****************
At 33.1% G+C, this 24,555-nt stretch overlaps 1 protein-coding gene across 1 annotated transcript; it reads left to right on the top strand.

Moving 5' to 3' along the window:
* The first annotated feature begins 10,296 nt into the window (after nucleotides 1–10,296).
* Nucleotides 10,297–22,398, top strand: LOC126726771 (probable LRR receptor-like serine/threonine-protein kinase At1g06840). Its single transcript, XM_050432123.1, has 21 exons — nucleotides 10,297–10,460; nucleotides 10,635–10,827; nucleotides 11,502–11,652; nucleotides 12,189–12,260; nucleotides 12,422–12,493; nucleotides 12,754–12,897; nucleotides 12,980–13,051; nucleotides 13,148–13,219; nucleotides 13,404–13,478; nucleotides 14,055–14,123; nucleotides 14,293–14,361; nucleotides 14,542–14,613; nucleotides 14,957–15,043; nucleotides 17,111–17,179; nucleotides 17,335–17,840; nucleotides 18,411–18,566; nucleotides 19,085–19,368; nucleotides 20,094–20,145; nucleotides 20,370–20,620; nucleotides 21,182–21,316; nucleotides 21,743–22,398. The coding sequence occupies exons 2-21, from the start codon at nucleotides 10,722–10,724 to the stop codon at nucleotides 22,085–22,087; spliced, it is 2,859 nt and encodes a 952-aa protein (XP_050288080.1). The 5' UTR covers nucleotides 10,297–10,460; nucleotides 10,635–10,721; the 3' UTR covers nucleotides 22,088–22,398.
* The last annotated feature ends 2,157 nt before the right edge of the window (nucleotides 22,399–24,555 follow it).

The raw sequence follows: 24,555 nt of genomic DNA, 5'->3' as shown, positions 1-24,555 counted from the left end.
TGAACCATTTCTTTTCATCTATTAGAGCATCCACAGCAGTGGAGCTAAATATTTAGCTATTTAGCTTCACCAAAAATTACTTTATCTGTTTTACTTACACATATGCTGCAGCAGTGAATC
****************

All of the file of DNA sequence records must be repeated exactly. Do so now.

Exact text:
At 33.1% G+C, this 24,555-nt stretch overlaps 1 protein-coding gene across 1 annotated transcript; it reads left to right on the top strand.

Moving 5' to 3' along the window:
* The first annotated feature begins 10,296 nt into the window (after nucleotides 1–10,296).
* Nucleotides 10,297–22,398, top strand: LOC126726771 (probable LRR receptor-like serine/threonine-protein kinase At1g06840). Its single transcript, XM_050432123.1, has 21 exons — nucleotides 10,297–10,460; nucleotides 10,635–10,827; nucleotides 11,502–11,652; nucleotides 12,189–12,260; nucleotides 12,422–12,493; nucleotides 12,754–12,897; nucleotides 12,980–13,051; nucleotides 13,148–13,219; nucleotides 13,404–13,478; nucleotides 14,055–14,123; nucleotides 14,293–14,361; nucleotides 14,542–14,613; nucleotides 14,957–15,043; nucleotides 17,111–17,179; nucleotides 17,335–17,840; nucleotides 18,411–18,566; nucleotides 19,085–19,368; nucleotides 20,094–20,145; nucleotides 20,370–20,620; nucleotides 21,182–21,316; nucleotides 21,743–22,398. The coding sequence occupies exons 2-21, from the start codon at nucleotides 10,722–10,724 to the stop codon at nucleotides 22,085–22,087; spliced, it is 2,859 nt and encodes a 952-aa protein (XP_050288080.1). The 5' UTR covers nucleotides 10,297–10,460; nucleotides 10,635–10,721; the 3' UTR covers nucleotides 22,088–22,398.
* The last annotated feature ends 2,157 nt before the right edge of the window (nucleotides 22,399–24,555 follow it).

The raw sequence follows: 24,555 nt of genomic DNA, 5'->3' as shown, positions 1-24,555 counted from the left end.
TGAACCATTTCTTTTCATCTATTAGAGCATCCACAGCAGTGGAGCTAAATATTTAGCTATTTAGCTTCACCAAAAATTACTTTATCTGTTTTACTTACACATATGCTGCAGCAGTGAATC